A what? Come on Marlena … what’s up with all the new words?!
I know, I know. I like new words and terms.
But I do think this one REALLY fits!
Let me explain:
Setting up this business means having to learn A LOT of new stuff I have never come across. It kinda feels like I spent the last 10 years training to become a psychotherapist and just as I am as highly qualified as possible, I am starting all over with something new (business!).
But anyway, it’s really cool and I love it because I love to learn! But what I love the most about my new business is that I have to really get the people I want to work with.
That means narrowing down on what they struggle with, what they want and what stops them from making the changes they wish to see.
It also means knowing who will get the best results from working with me.
And for me, that’s a client who is a relationship overperformer.
It’s the person who
- does all the heavy lifting in their (usually one-sided) relationships
- takes excessive responsibility for everyone’s problems, happiness and wellbeing
- desperately tries to make everyone happy even at their own expense
- tries to fix everyone’s problems for them
- puts most of the work into their relationship
- struggles to set boundaries because they hate conflict and tension
- can’t say no because they are overly kind and caring and would feel too guilty if they did
- is unclear about what is and what isn’t their responsibility
- drains themselves by prioritising everyone but themselves
- is used to taking on too much and juggling a thousand plates
- is quite tough (on the outside!) and willing to put in the work but secretly craves support
- is open to feedback and constructive criticism and will use it to improve
- tolerates too much and is extremely loyal and forgiving
- forgets that they matter too
- is really sensitive deep inside but was brought up to pull themselves together
- bottles up their feelings to avoid annoying or inconveniencing other people
- goes without what they want or need because they’re used to it
- don’t ask for help to avoid putting others out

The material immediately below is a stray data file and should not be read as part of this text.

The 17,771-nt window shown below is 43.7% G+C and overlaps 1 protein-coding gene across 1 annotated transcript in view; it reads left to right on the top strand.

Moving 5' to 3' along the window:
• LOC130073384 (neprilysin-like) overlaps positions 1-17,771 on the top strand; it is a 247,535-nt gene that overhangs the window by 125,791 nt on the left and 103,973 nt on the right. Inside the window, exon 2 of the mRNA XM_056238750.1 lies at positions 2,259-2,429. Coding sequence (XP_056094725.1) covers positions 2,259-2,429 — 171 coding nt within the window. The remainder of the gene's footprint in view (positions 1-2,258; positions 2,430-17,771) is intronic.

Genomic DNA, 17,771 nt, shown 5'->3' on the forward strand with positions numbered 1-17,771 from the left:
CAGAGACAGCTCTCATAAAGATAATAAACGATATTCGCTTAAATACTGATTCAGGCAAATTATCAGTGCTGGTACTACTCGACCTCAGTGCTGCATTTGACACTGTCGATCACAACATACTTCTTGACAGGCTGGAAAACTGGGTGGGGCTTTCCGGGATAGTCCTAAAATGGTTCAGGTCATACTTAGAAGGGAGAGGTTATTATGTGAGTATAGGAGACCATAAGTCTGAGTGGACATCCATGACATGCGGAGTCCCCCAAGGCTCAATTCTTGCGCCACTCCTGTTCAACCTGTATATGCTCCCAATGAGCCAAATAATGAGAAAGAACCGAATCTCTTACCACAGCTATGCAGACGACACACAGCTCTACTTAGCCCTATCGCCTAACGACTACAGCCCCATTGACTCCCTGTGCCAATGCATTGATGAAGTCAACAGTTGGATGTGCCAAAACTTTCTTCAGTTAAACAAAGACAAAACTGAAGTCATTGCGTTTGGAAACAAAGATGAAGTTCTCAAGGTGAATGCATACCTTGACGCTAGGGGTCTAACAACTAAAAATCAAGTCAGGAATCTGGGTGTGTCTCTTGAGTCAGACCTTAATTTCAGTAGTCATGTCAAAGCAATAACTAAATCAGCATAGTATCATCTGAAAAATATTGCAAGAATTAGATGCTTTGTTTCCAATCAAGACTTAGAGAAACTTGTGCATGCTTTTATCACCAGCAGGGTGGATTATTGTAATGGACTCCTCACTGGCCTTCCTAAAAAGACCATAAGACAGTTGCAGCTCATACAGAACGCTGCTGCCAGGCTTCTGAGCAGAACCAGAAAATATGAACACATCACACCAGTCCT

- can’t stand disappointing others
- feels selfish for doing things for themselves and so don’t
- avoids representing themselves in their relationships because they don’t want to inconvenience anyone or have anyone lose out because of them
There’s more but I think this describes the relationship overperformer pretty well.
Do you know someone like that?
Does this resonate with you?
Do you see yourself in this description?
If so, the good news is that relationship overperformers have the best chances to create the most amazing relationships.
They have the PERFECT attitude to heal, grow and thrive in their lives and relationships because they are used to doing the work.
And because they already have the skills, what usually stops them from being in a mutually loving, respectful and supportive relationship is mindset blocks.
The things they were taught as children don’t help them to be healthy and happy in their adult relationships.
While in every other area of life overperforming leads to overachieving, in relationships it leads to under-receiving and sets the foundation for an unhealthy, imbalanced dynamic.
There doesn’t have to be any malice involved. We naturally settle into dynamics and so if someone goes above and beyond to ‘serve’ us, we will slip into the role of recipient with great delight. It’s a childhood dream come true, right?
BUT it doesn’t work in adult relationships and I am sure you can see why: it elicits a parent-child dynamic.
So what relationship overperformers have to address is their relationship mindset.
It’s about learning that they have matter too — and that that is not up for debate or for someone else to decide.
Oooohhh … yes I can sense the discomfort that might bring up for you. I struggled with this for a long time.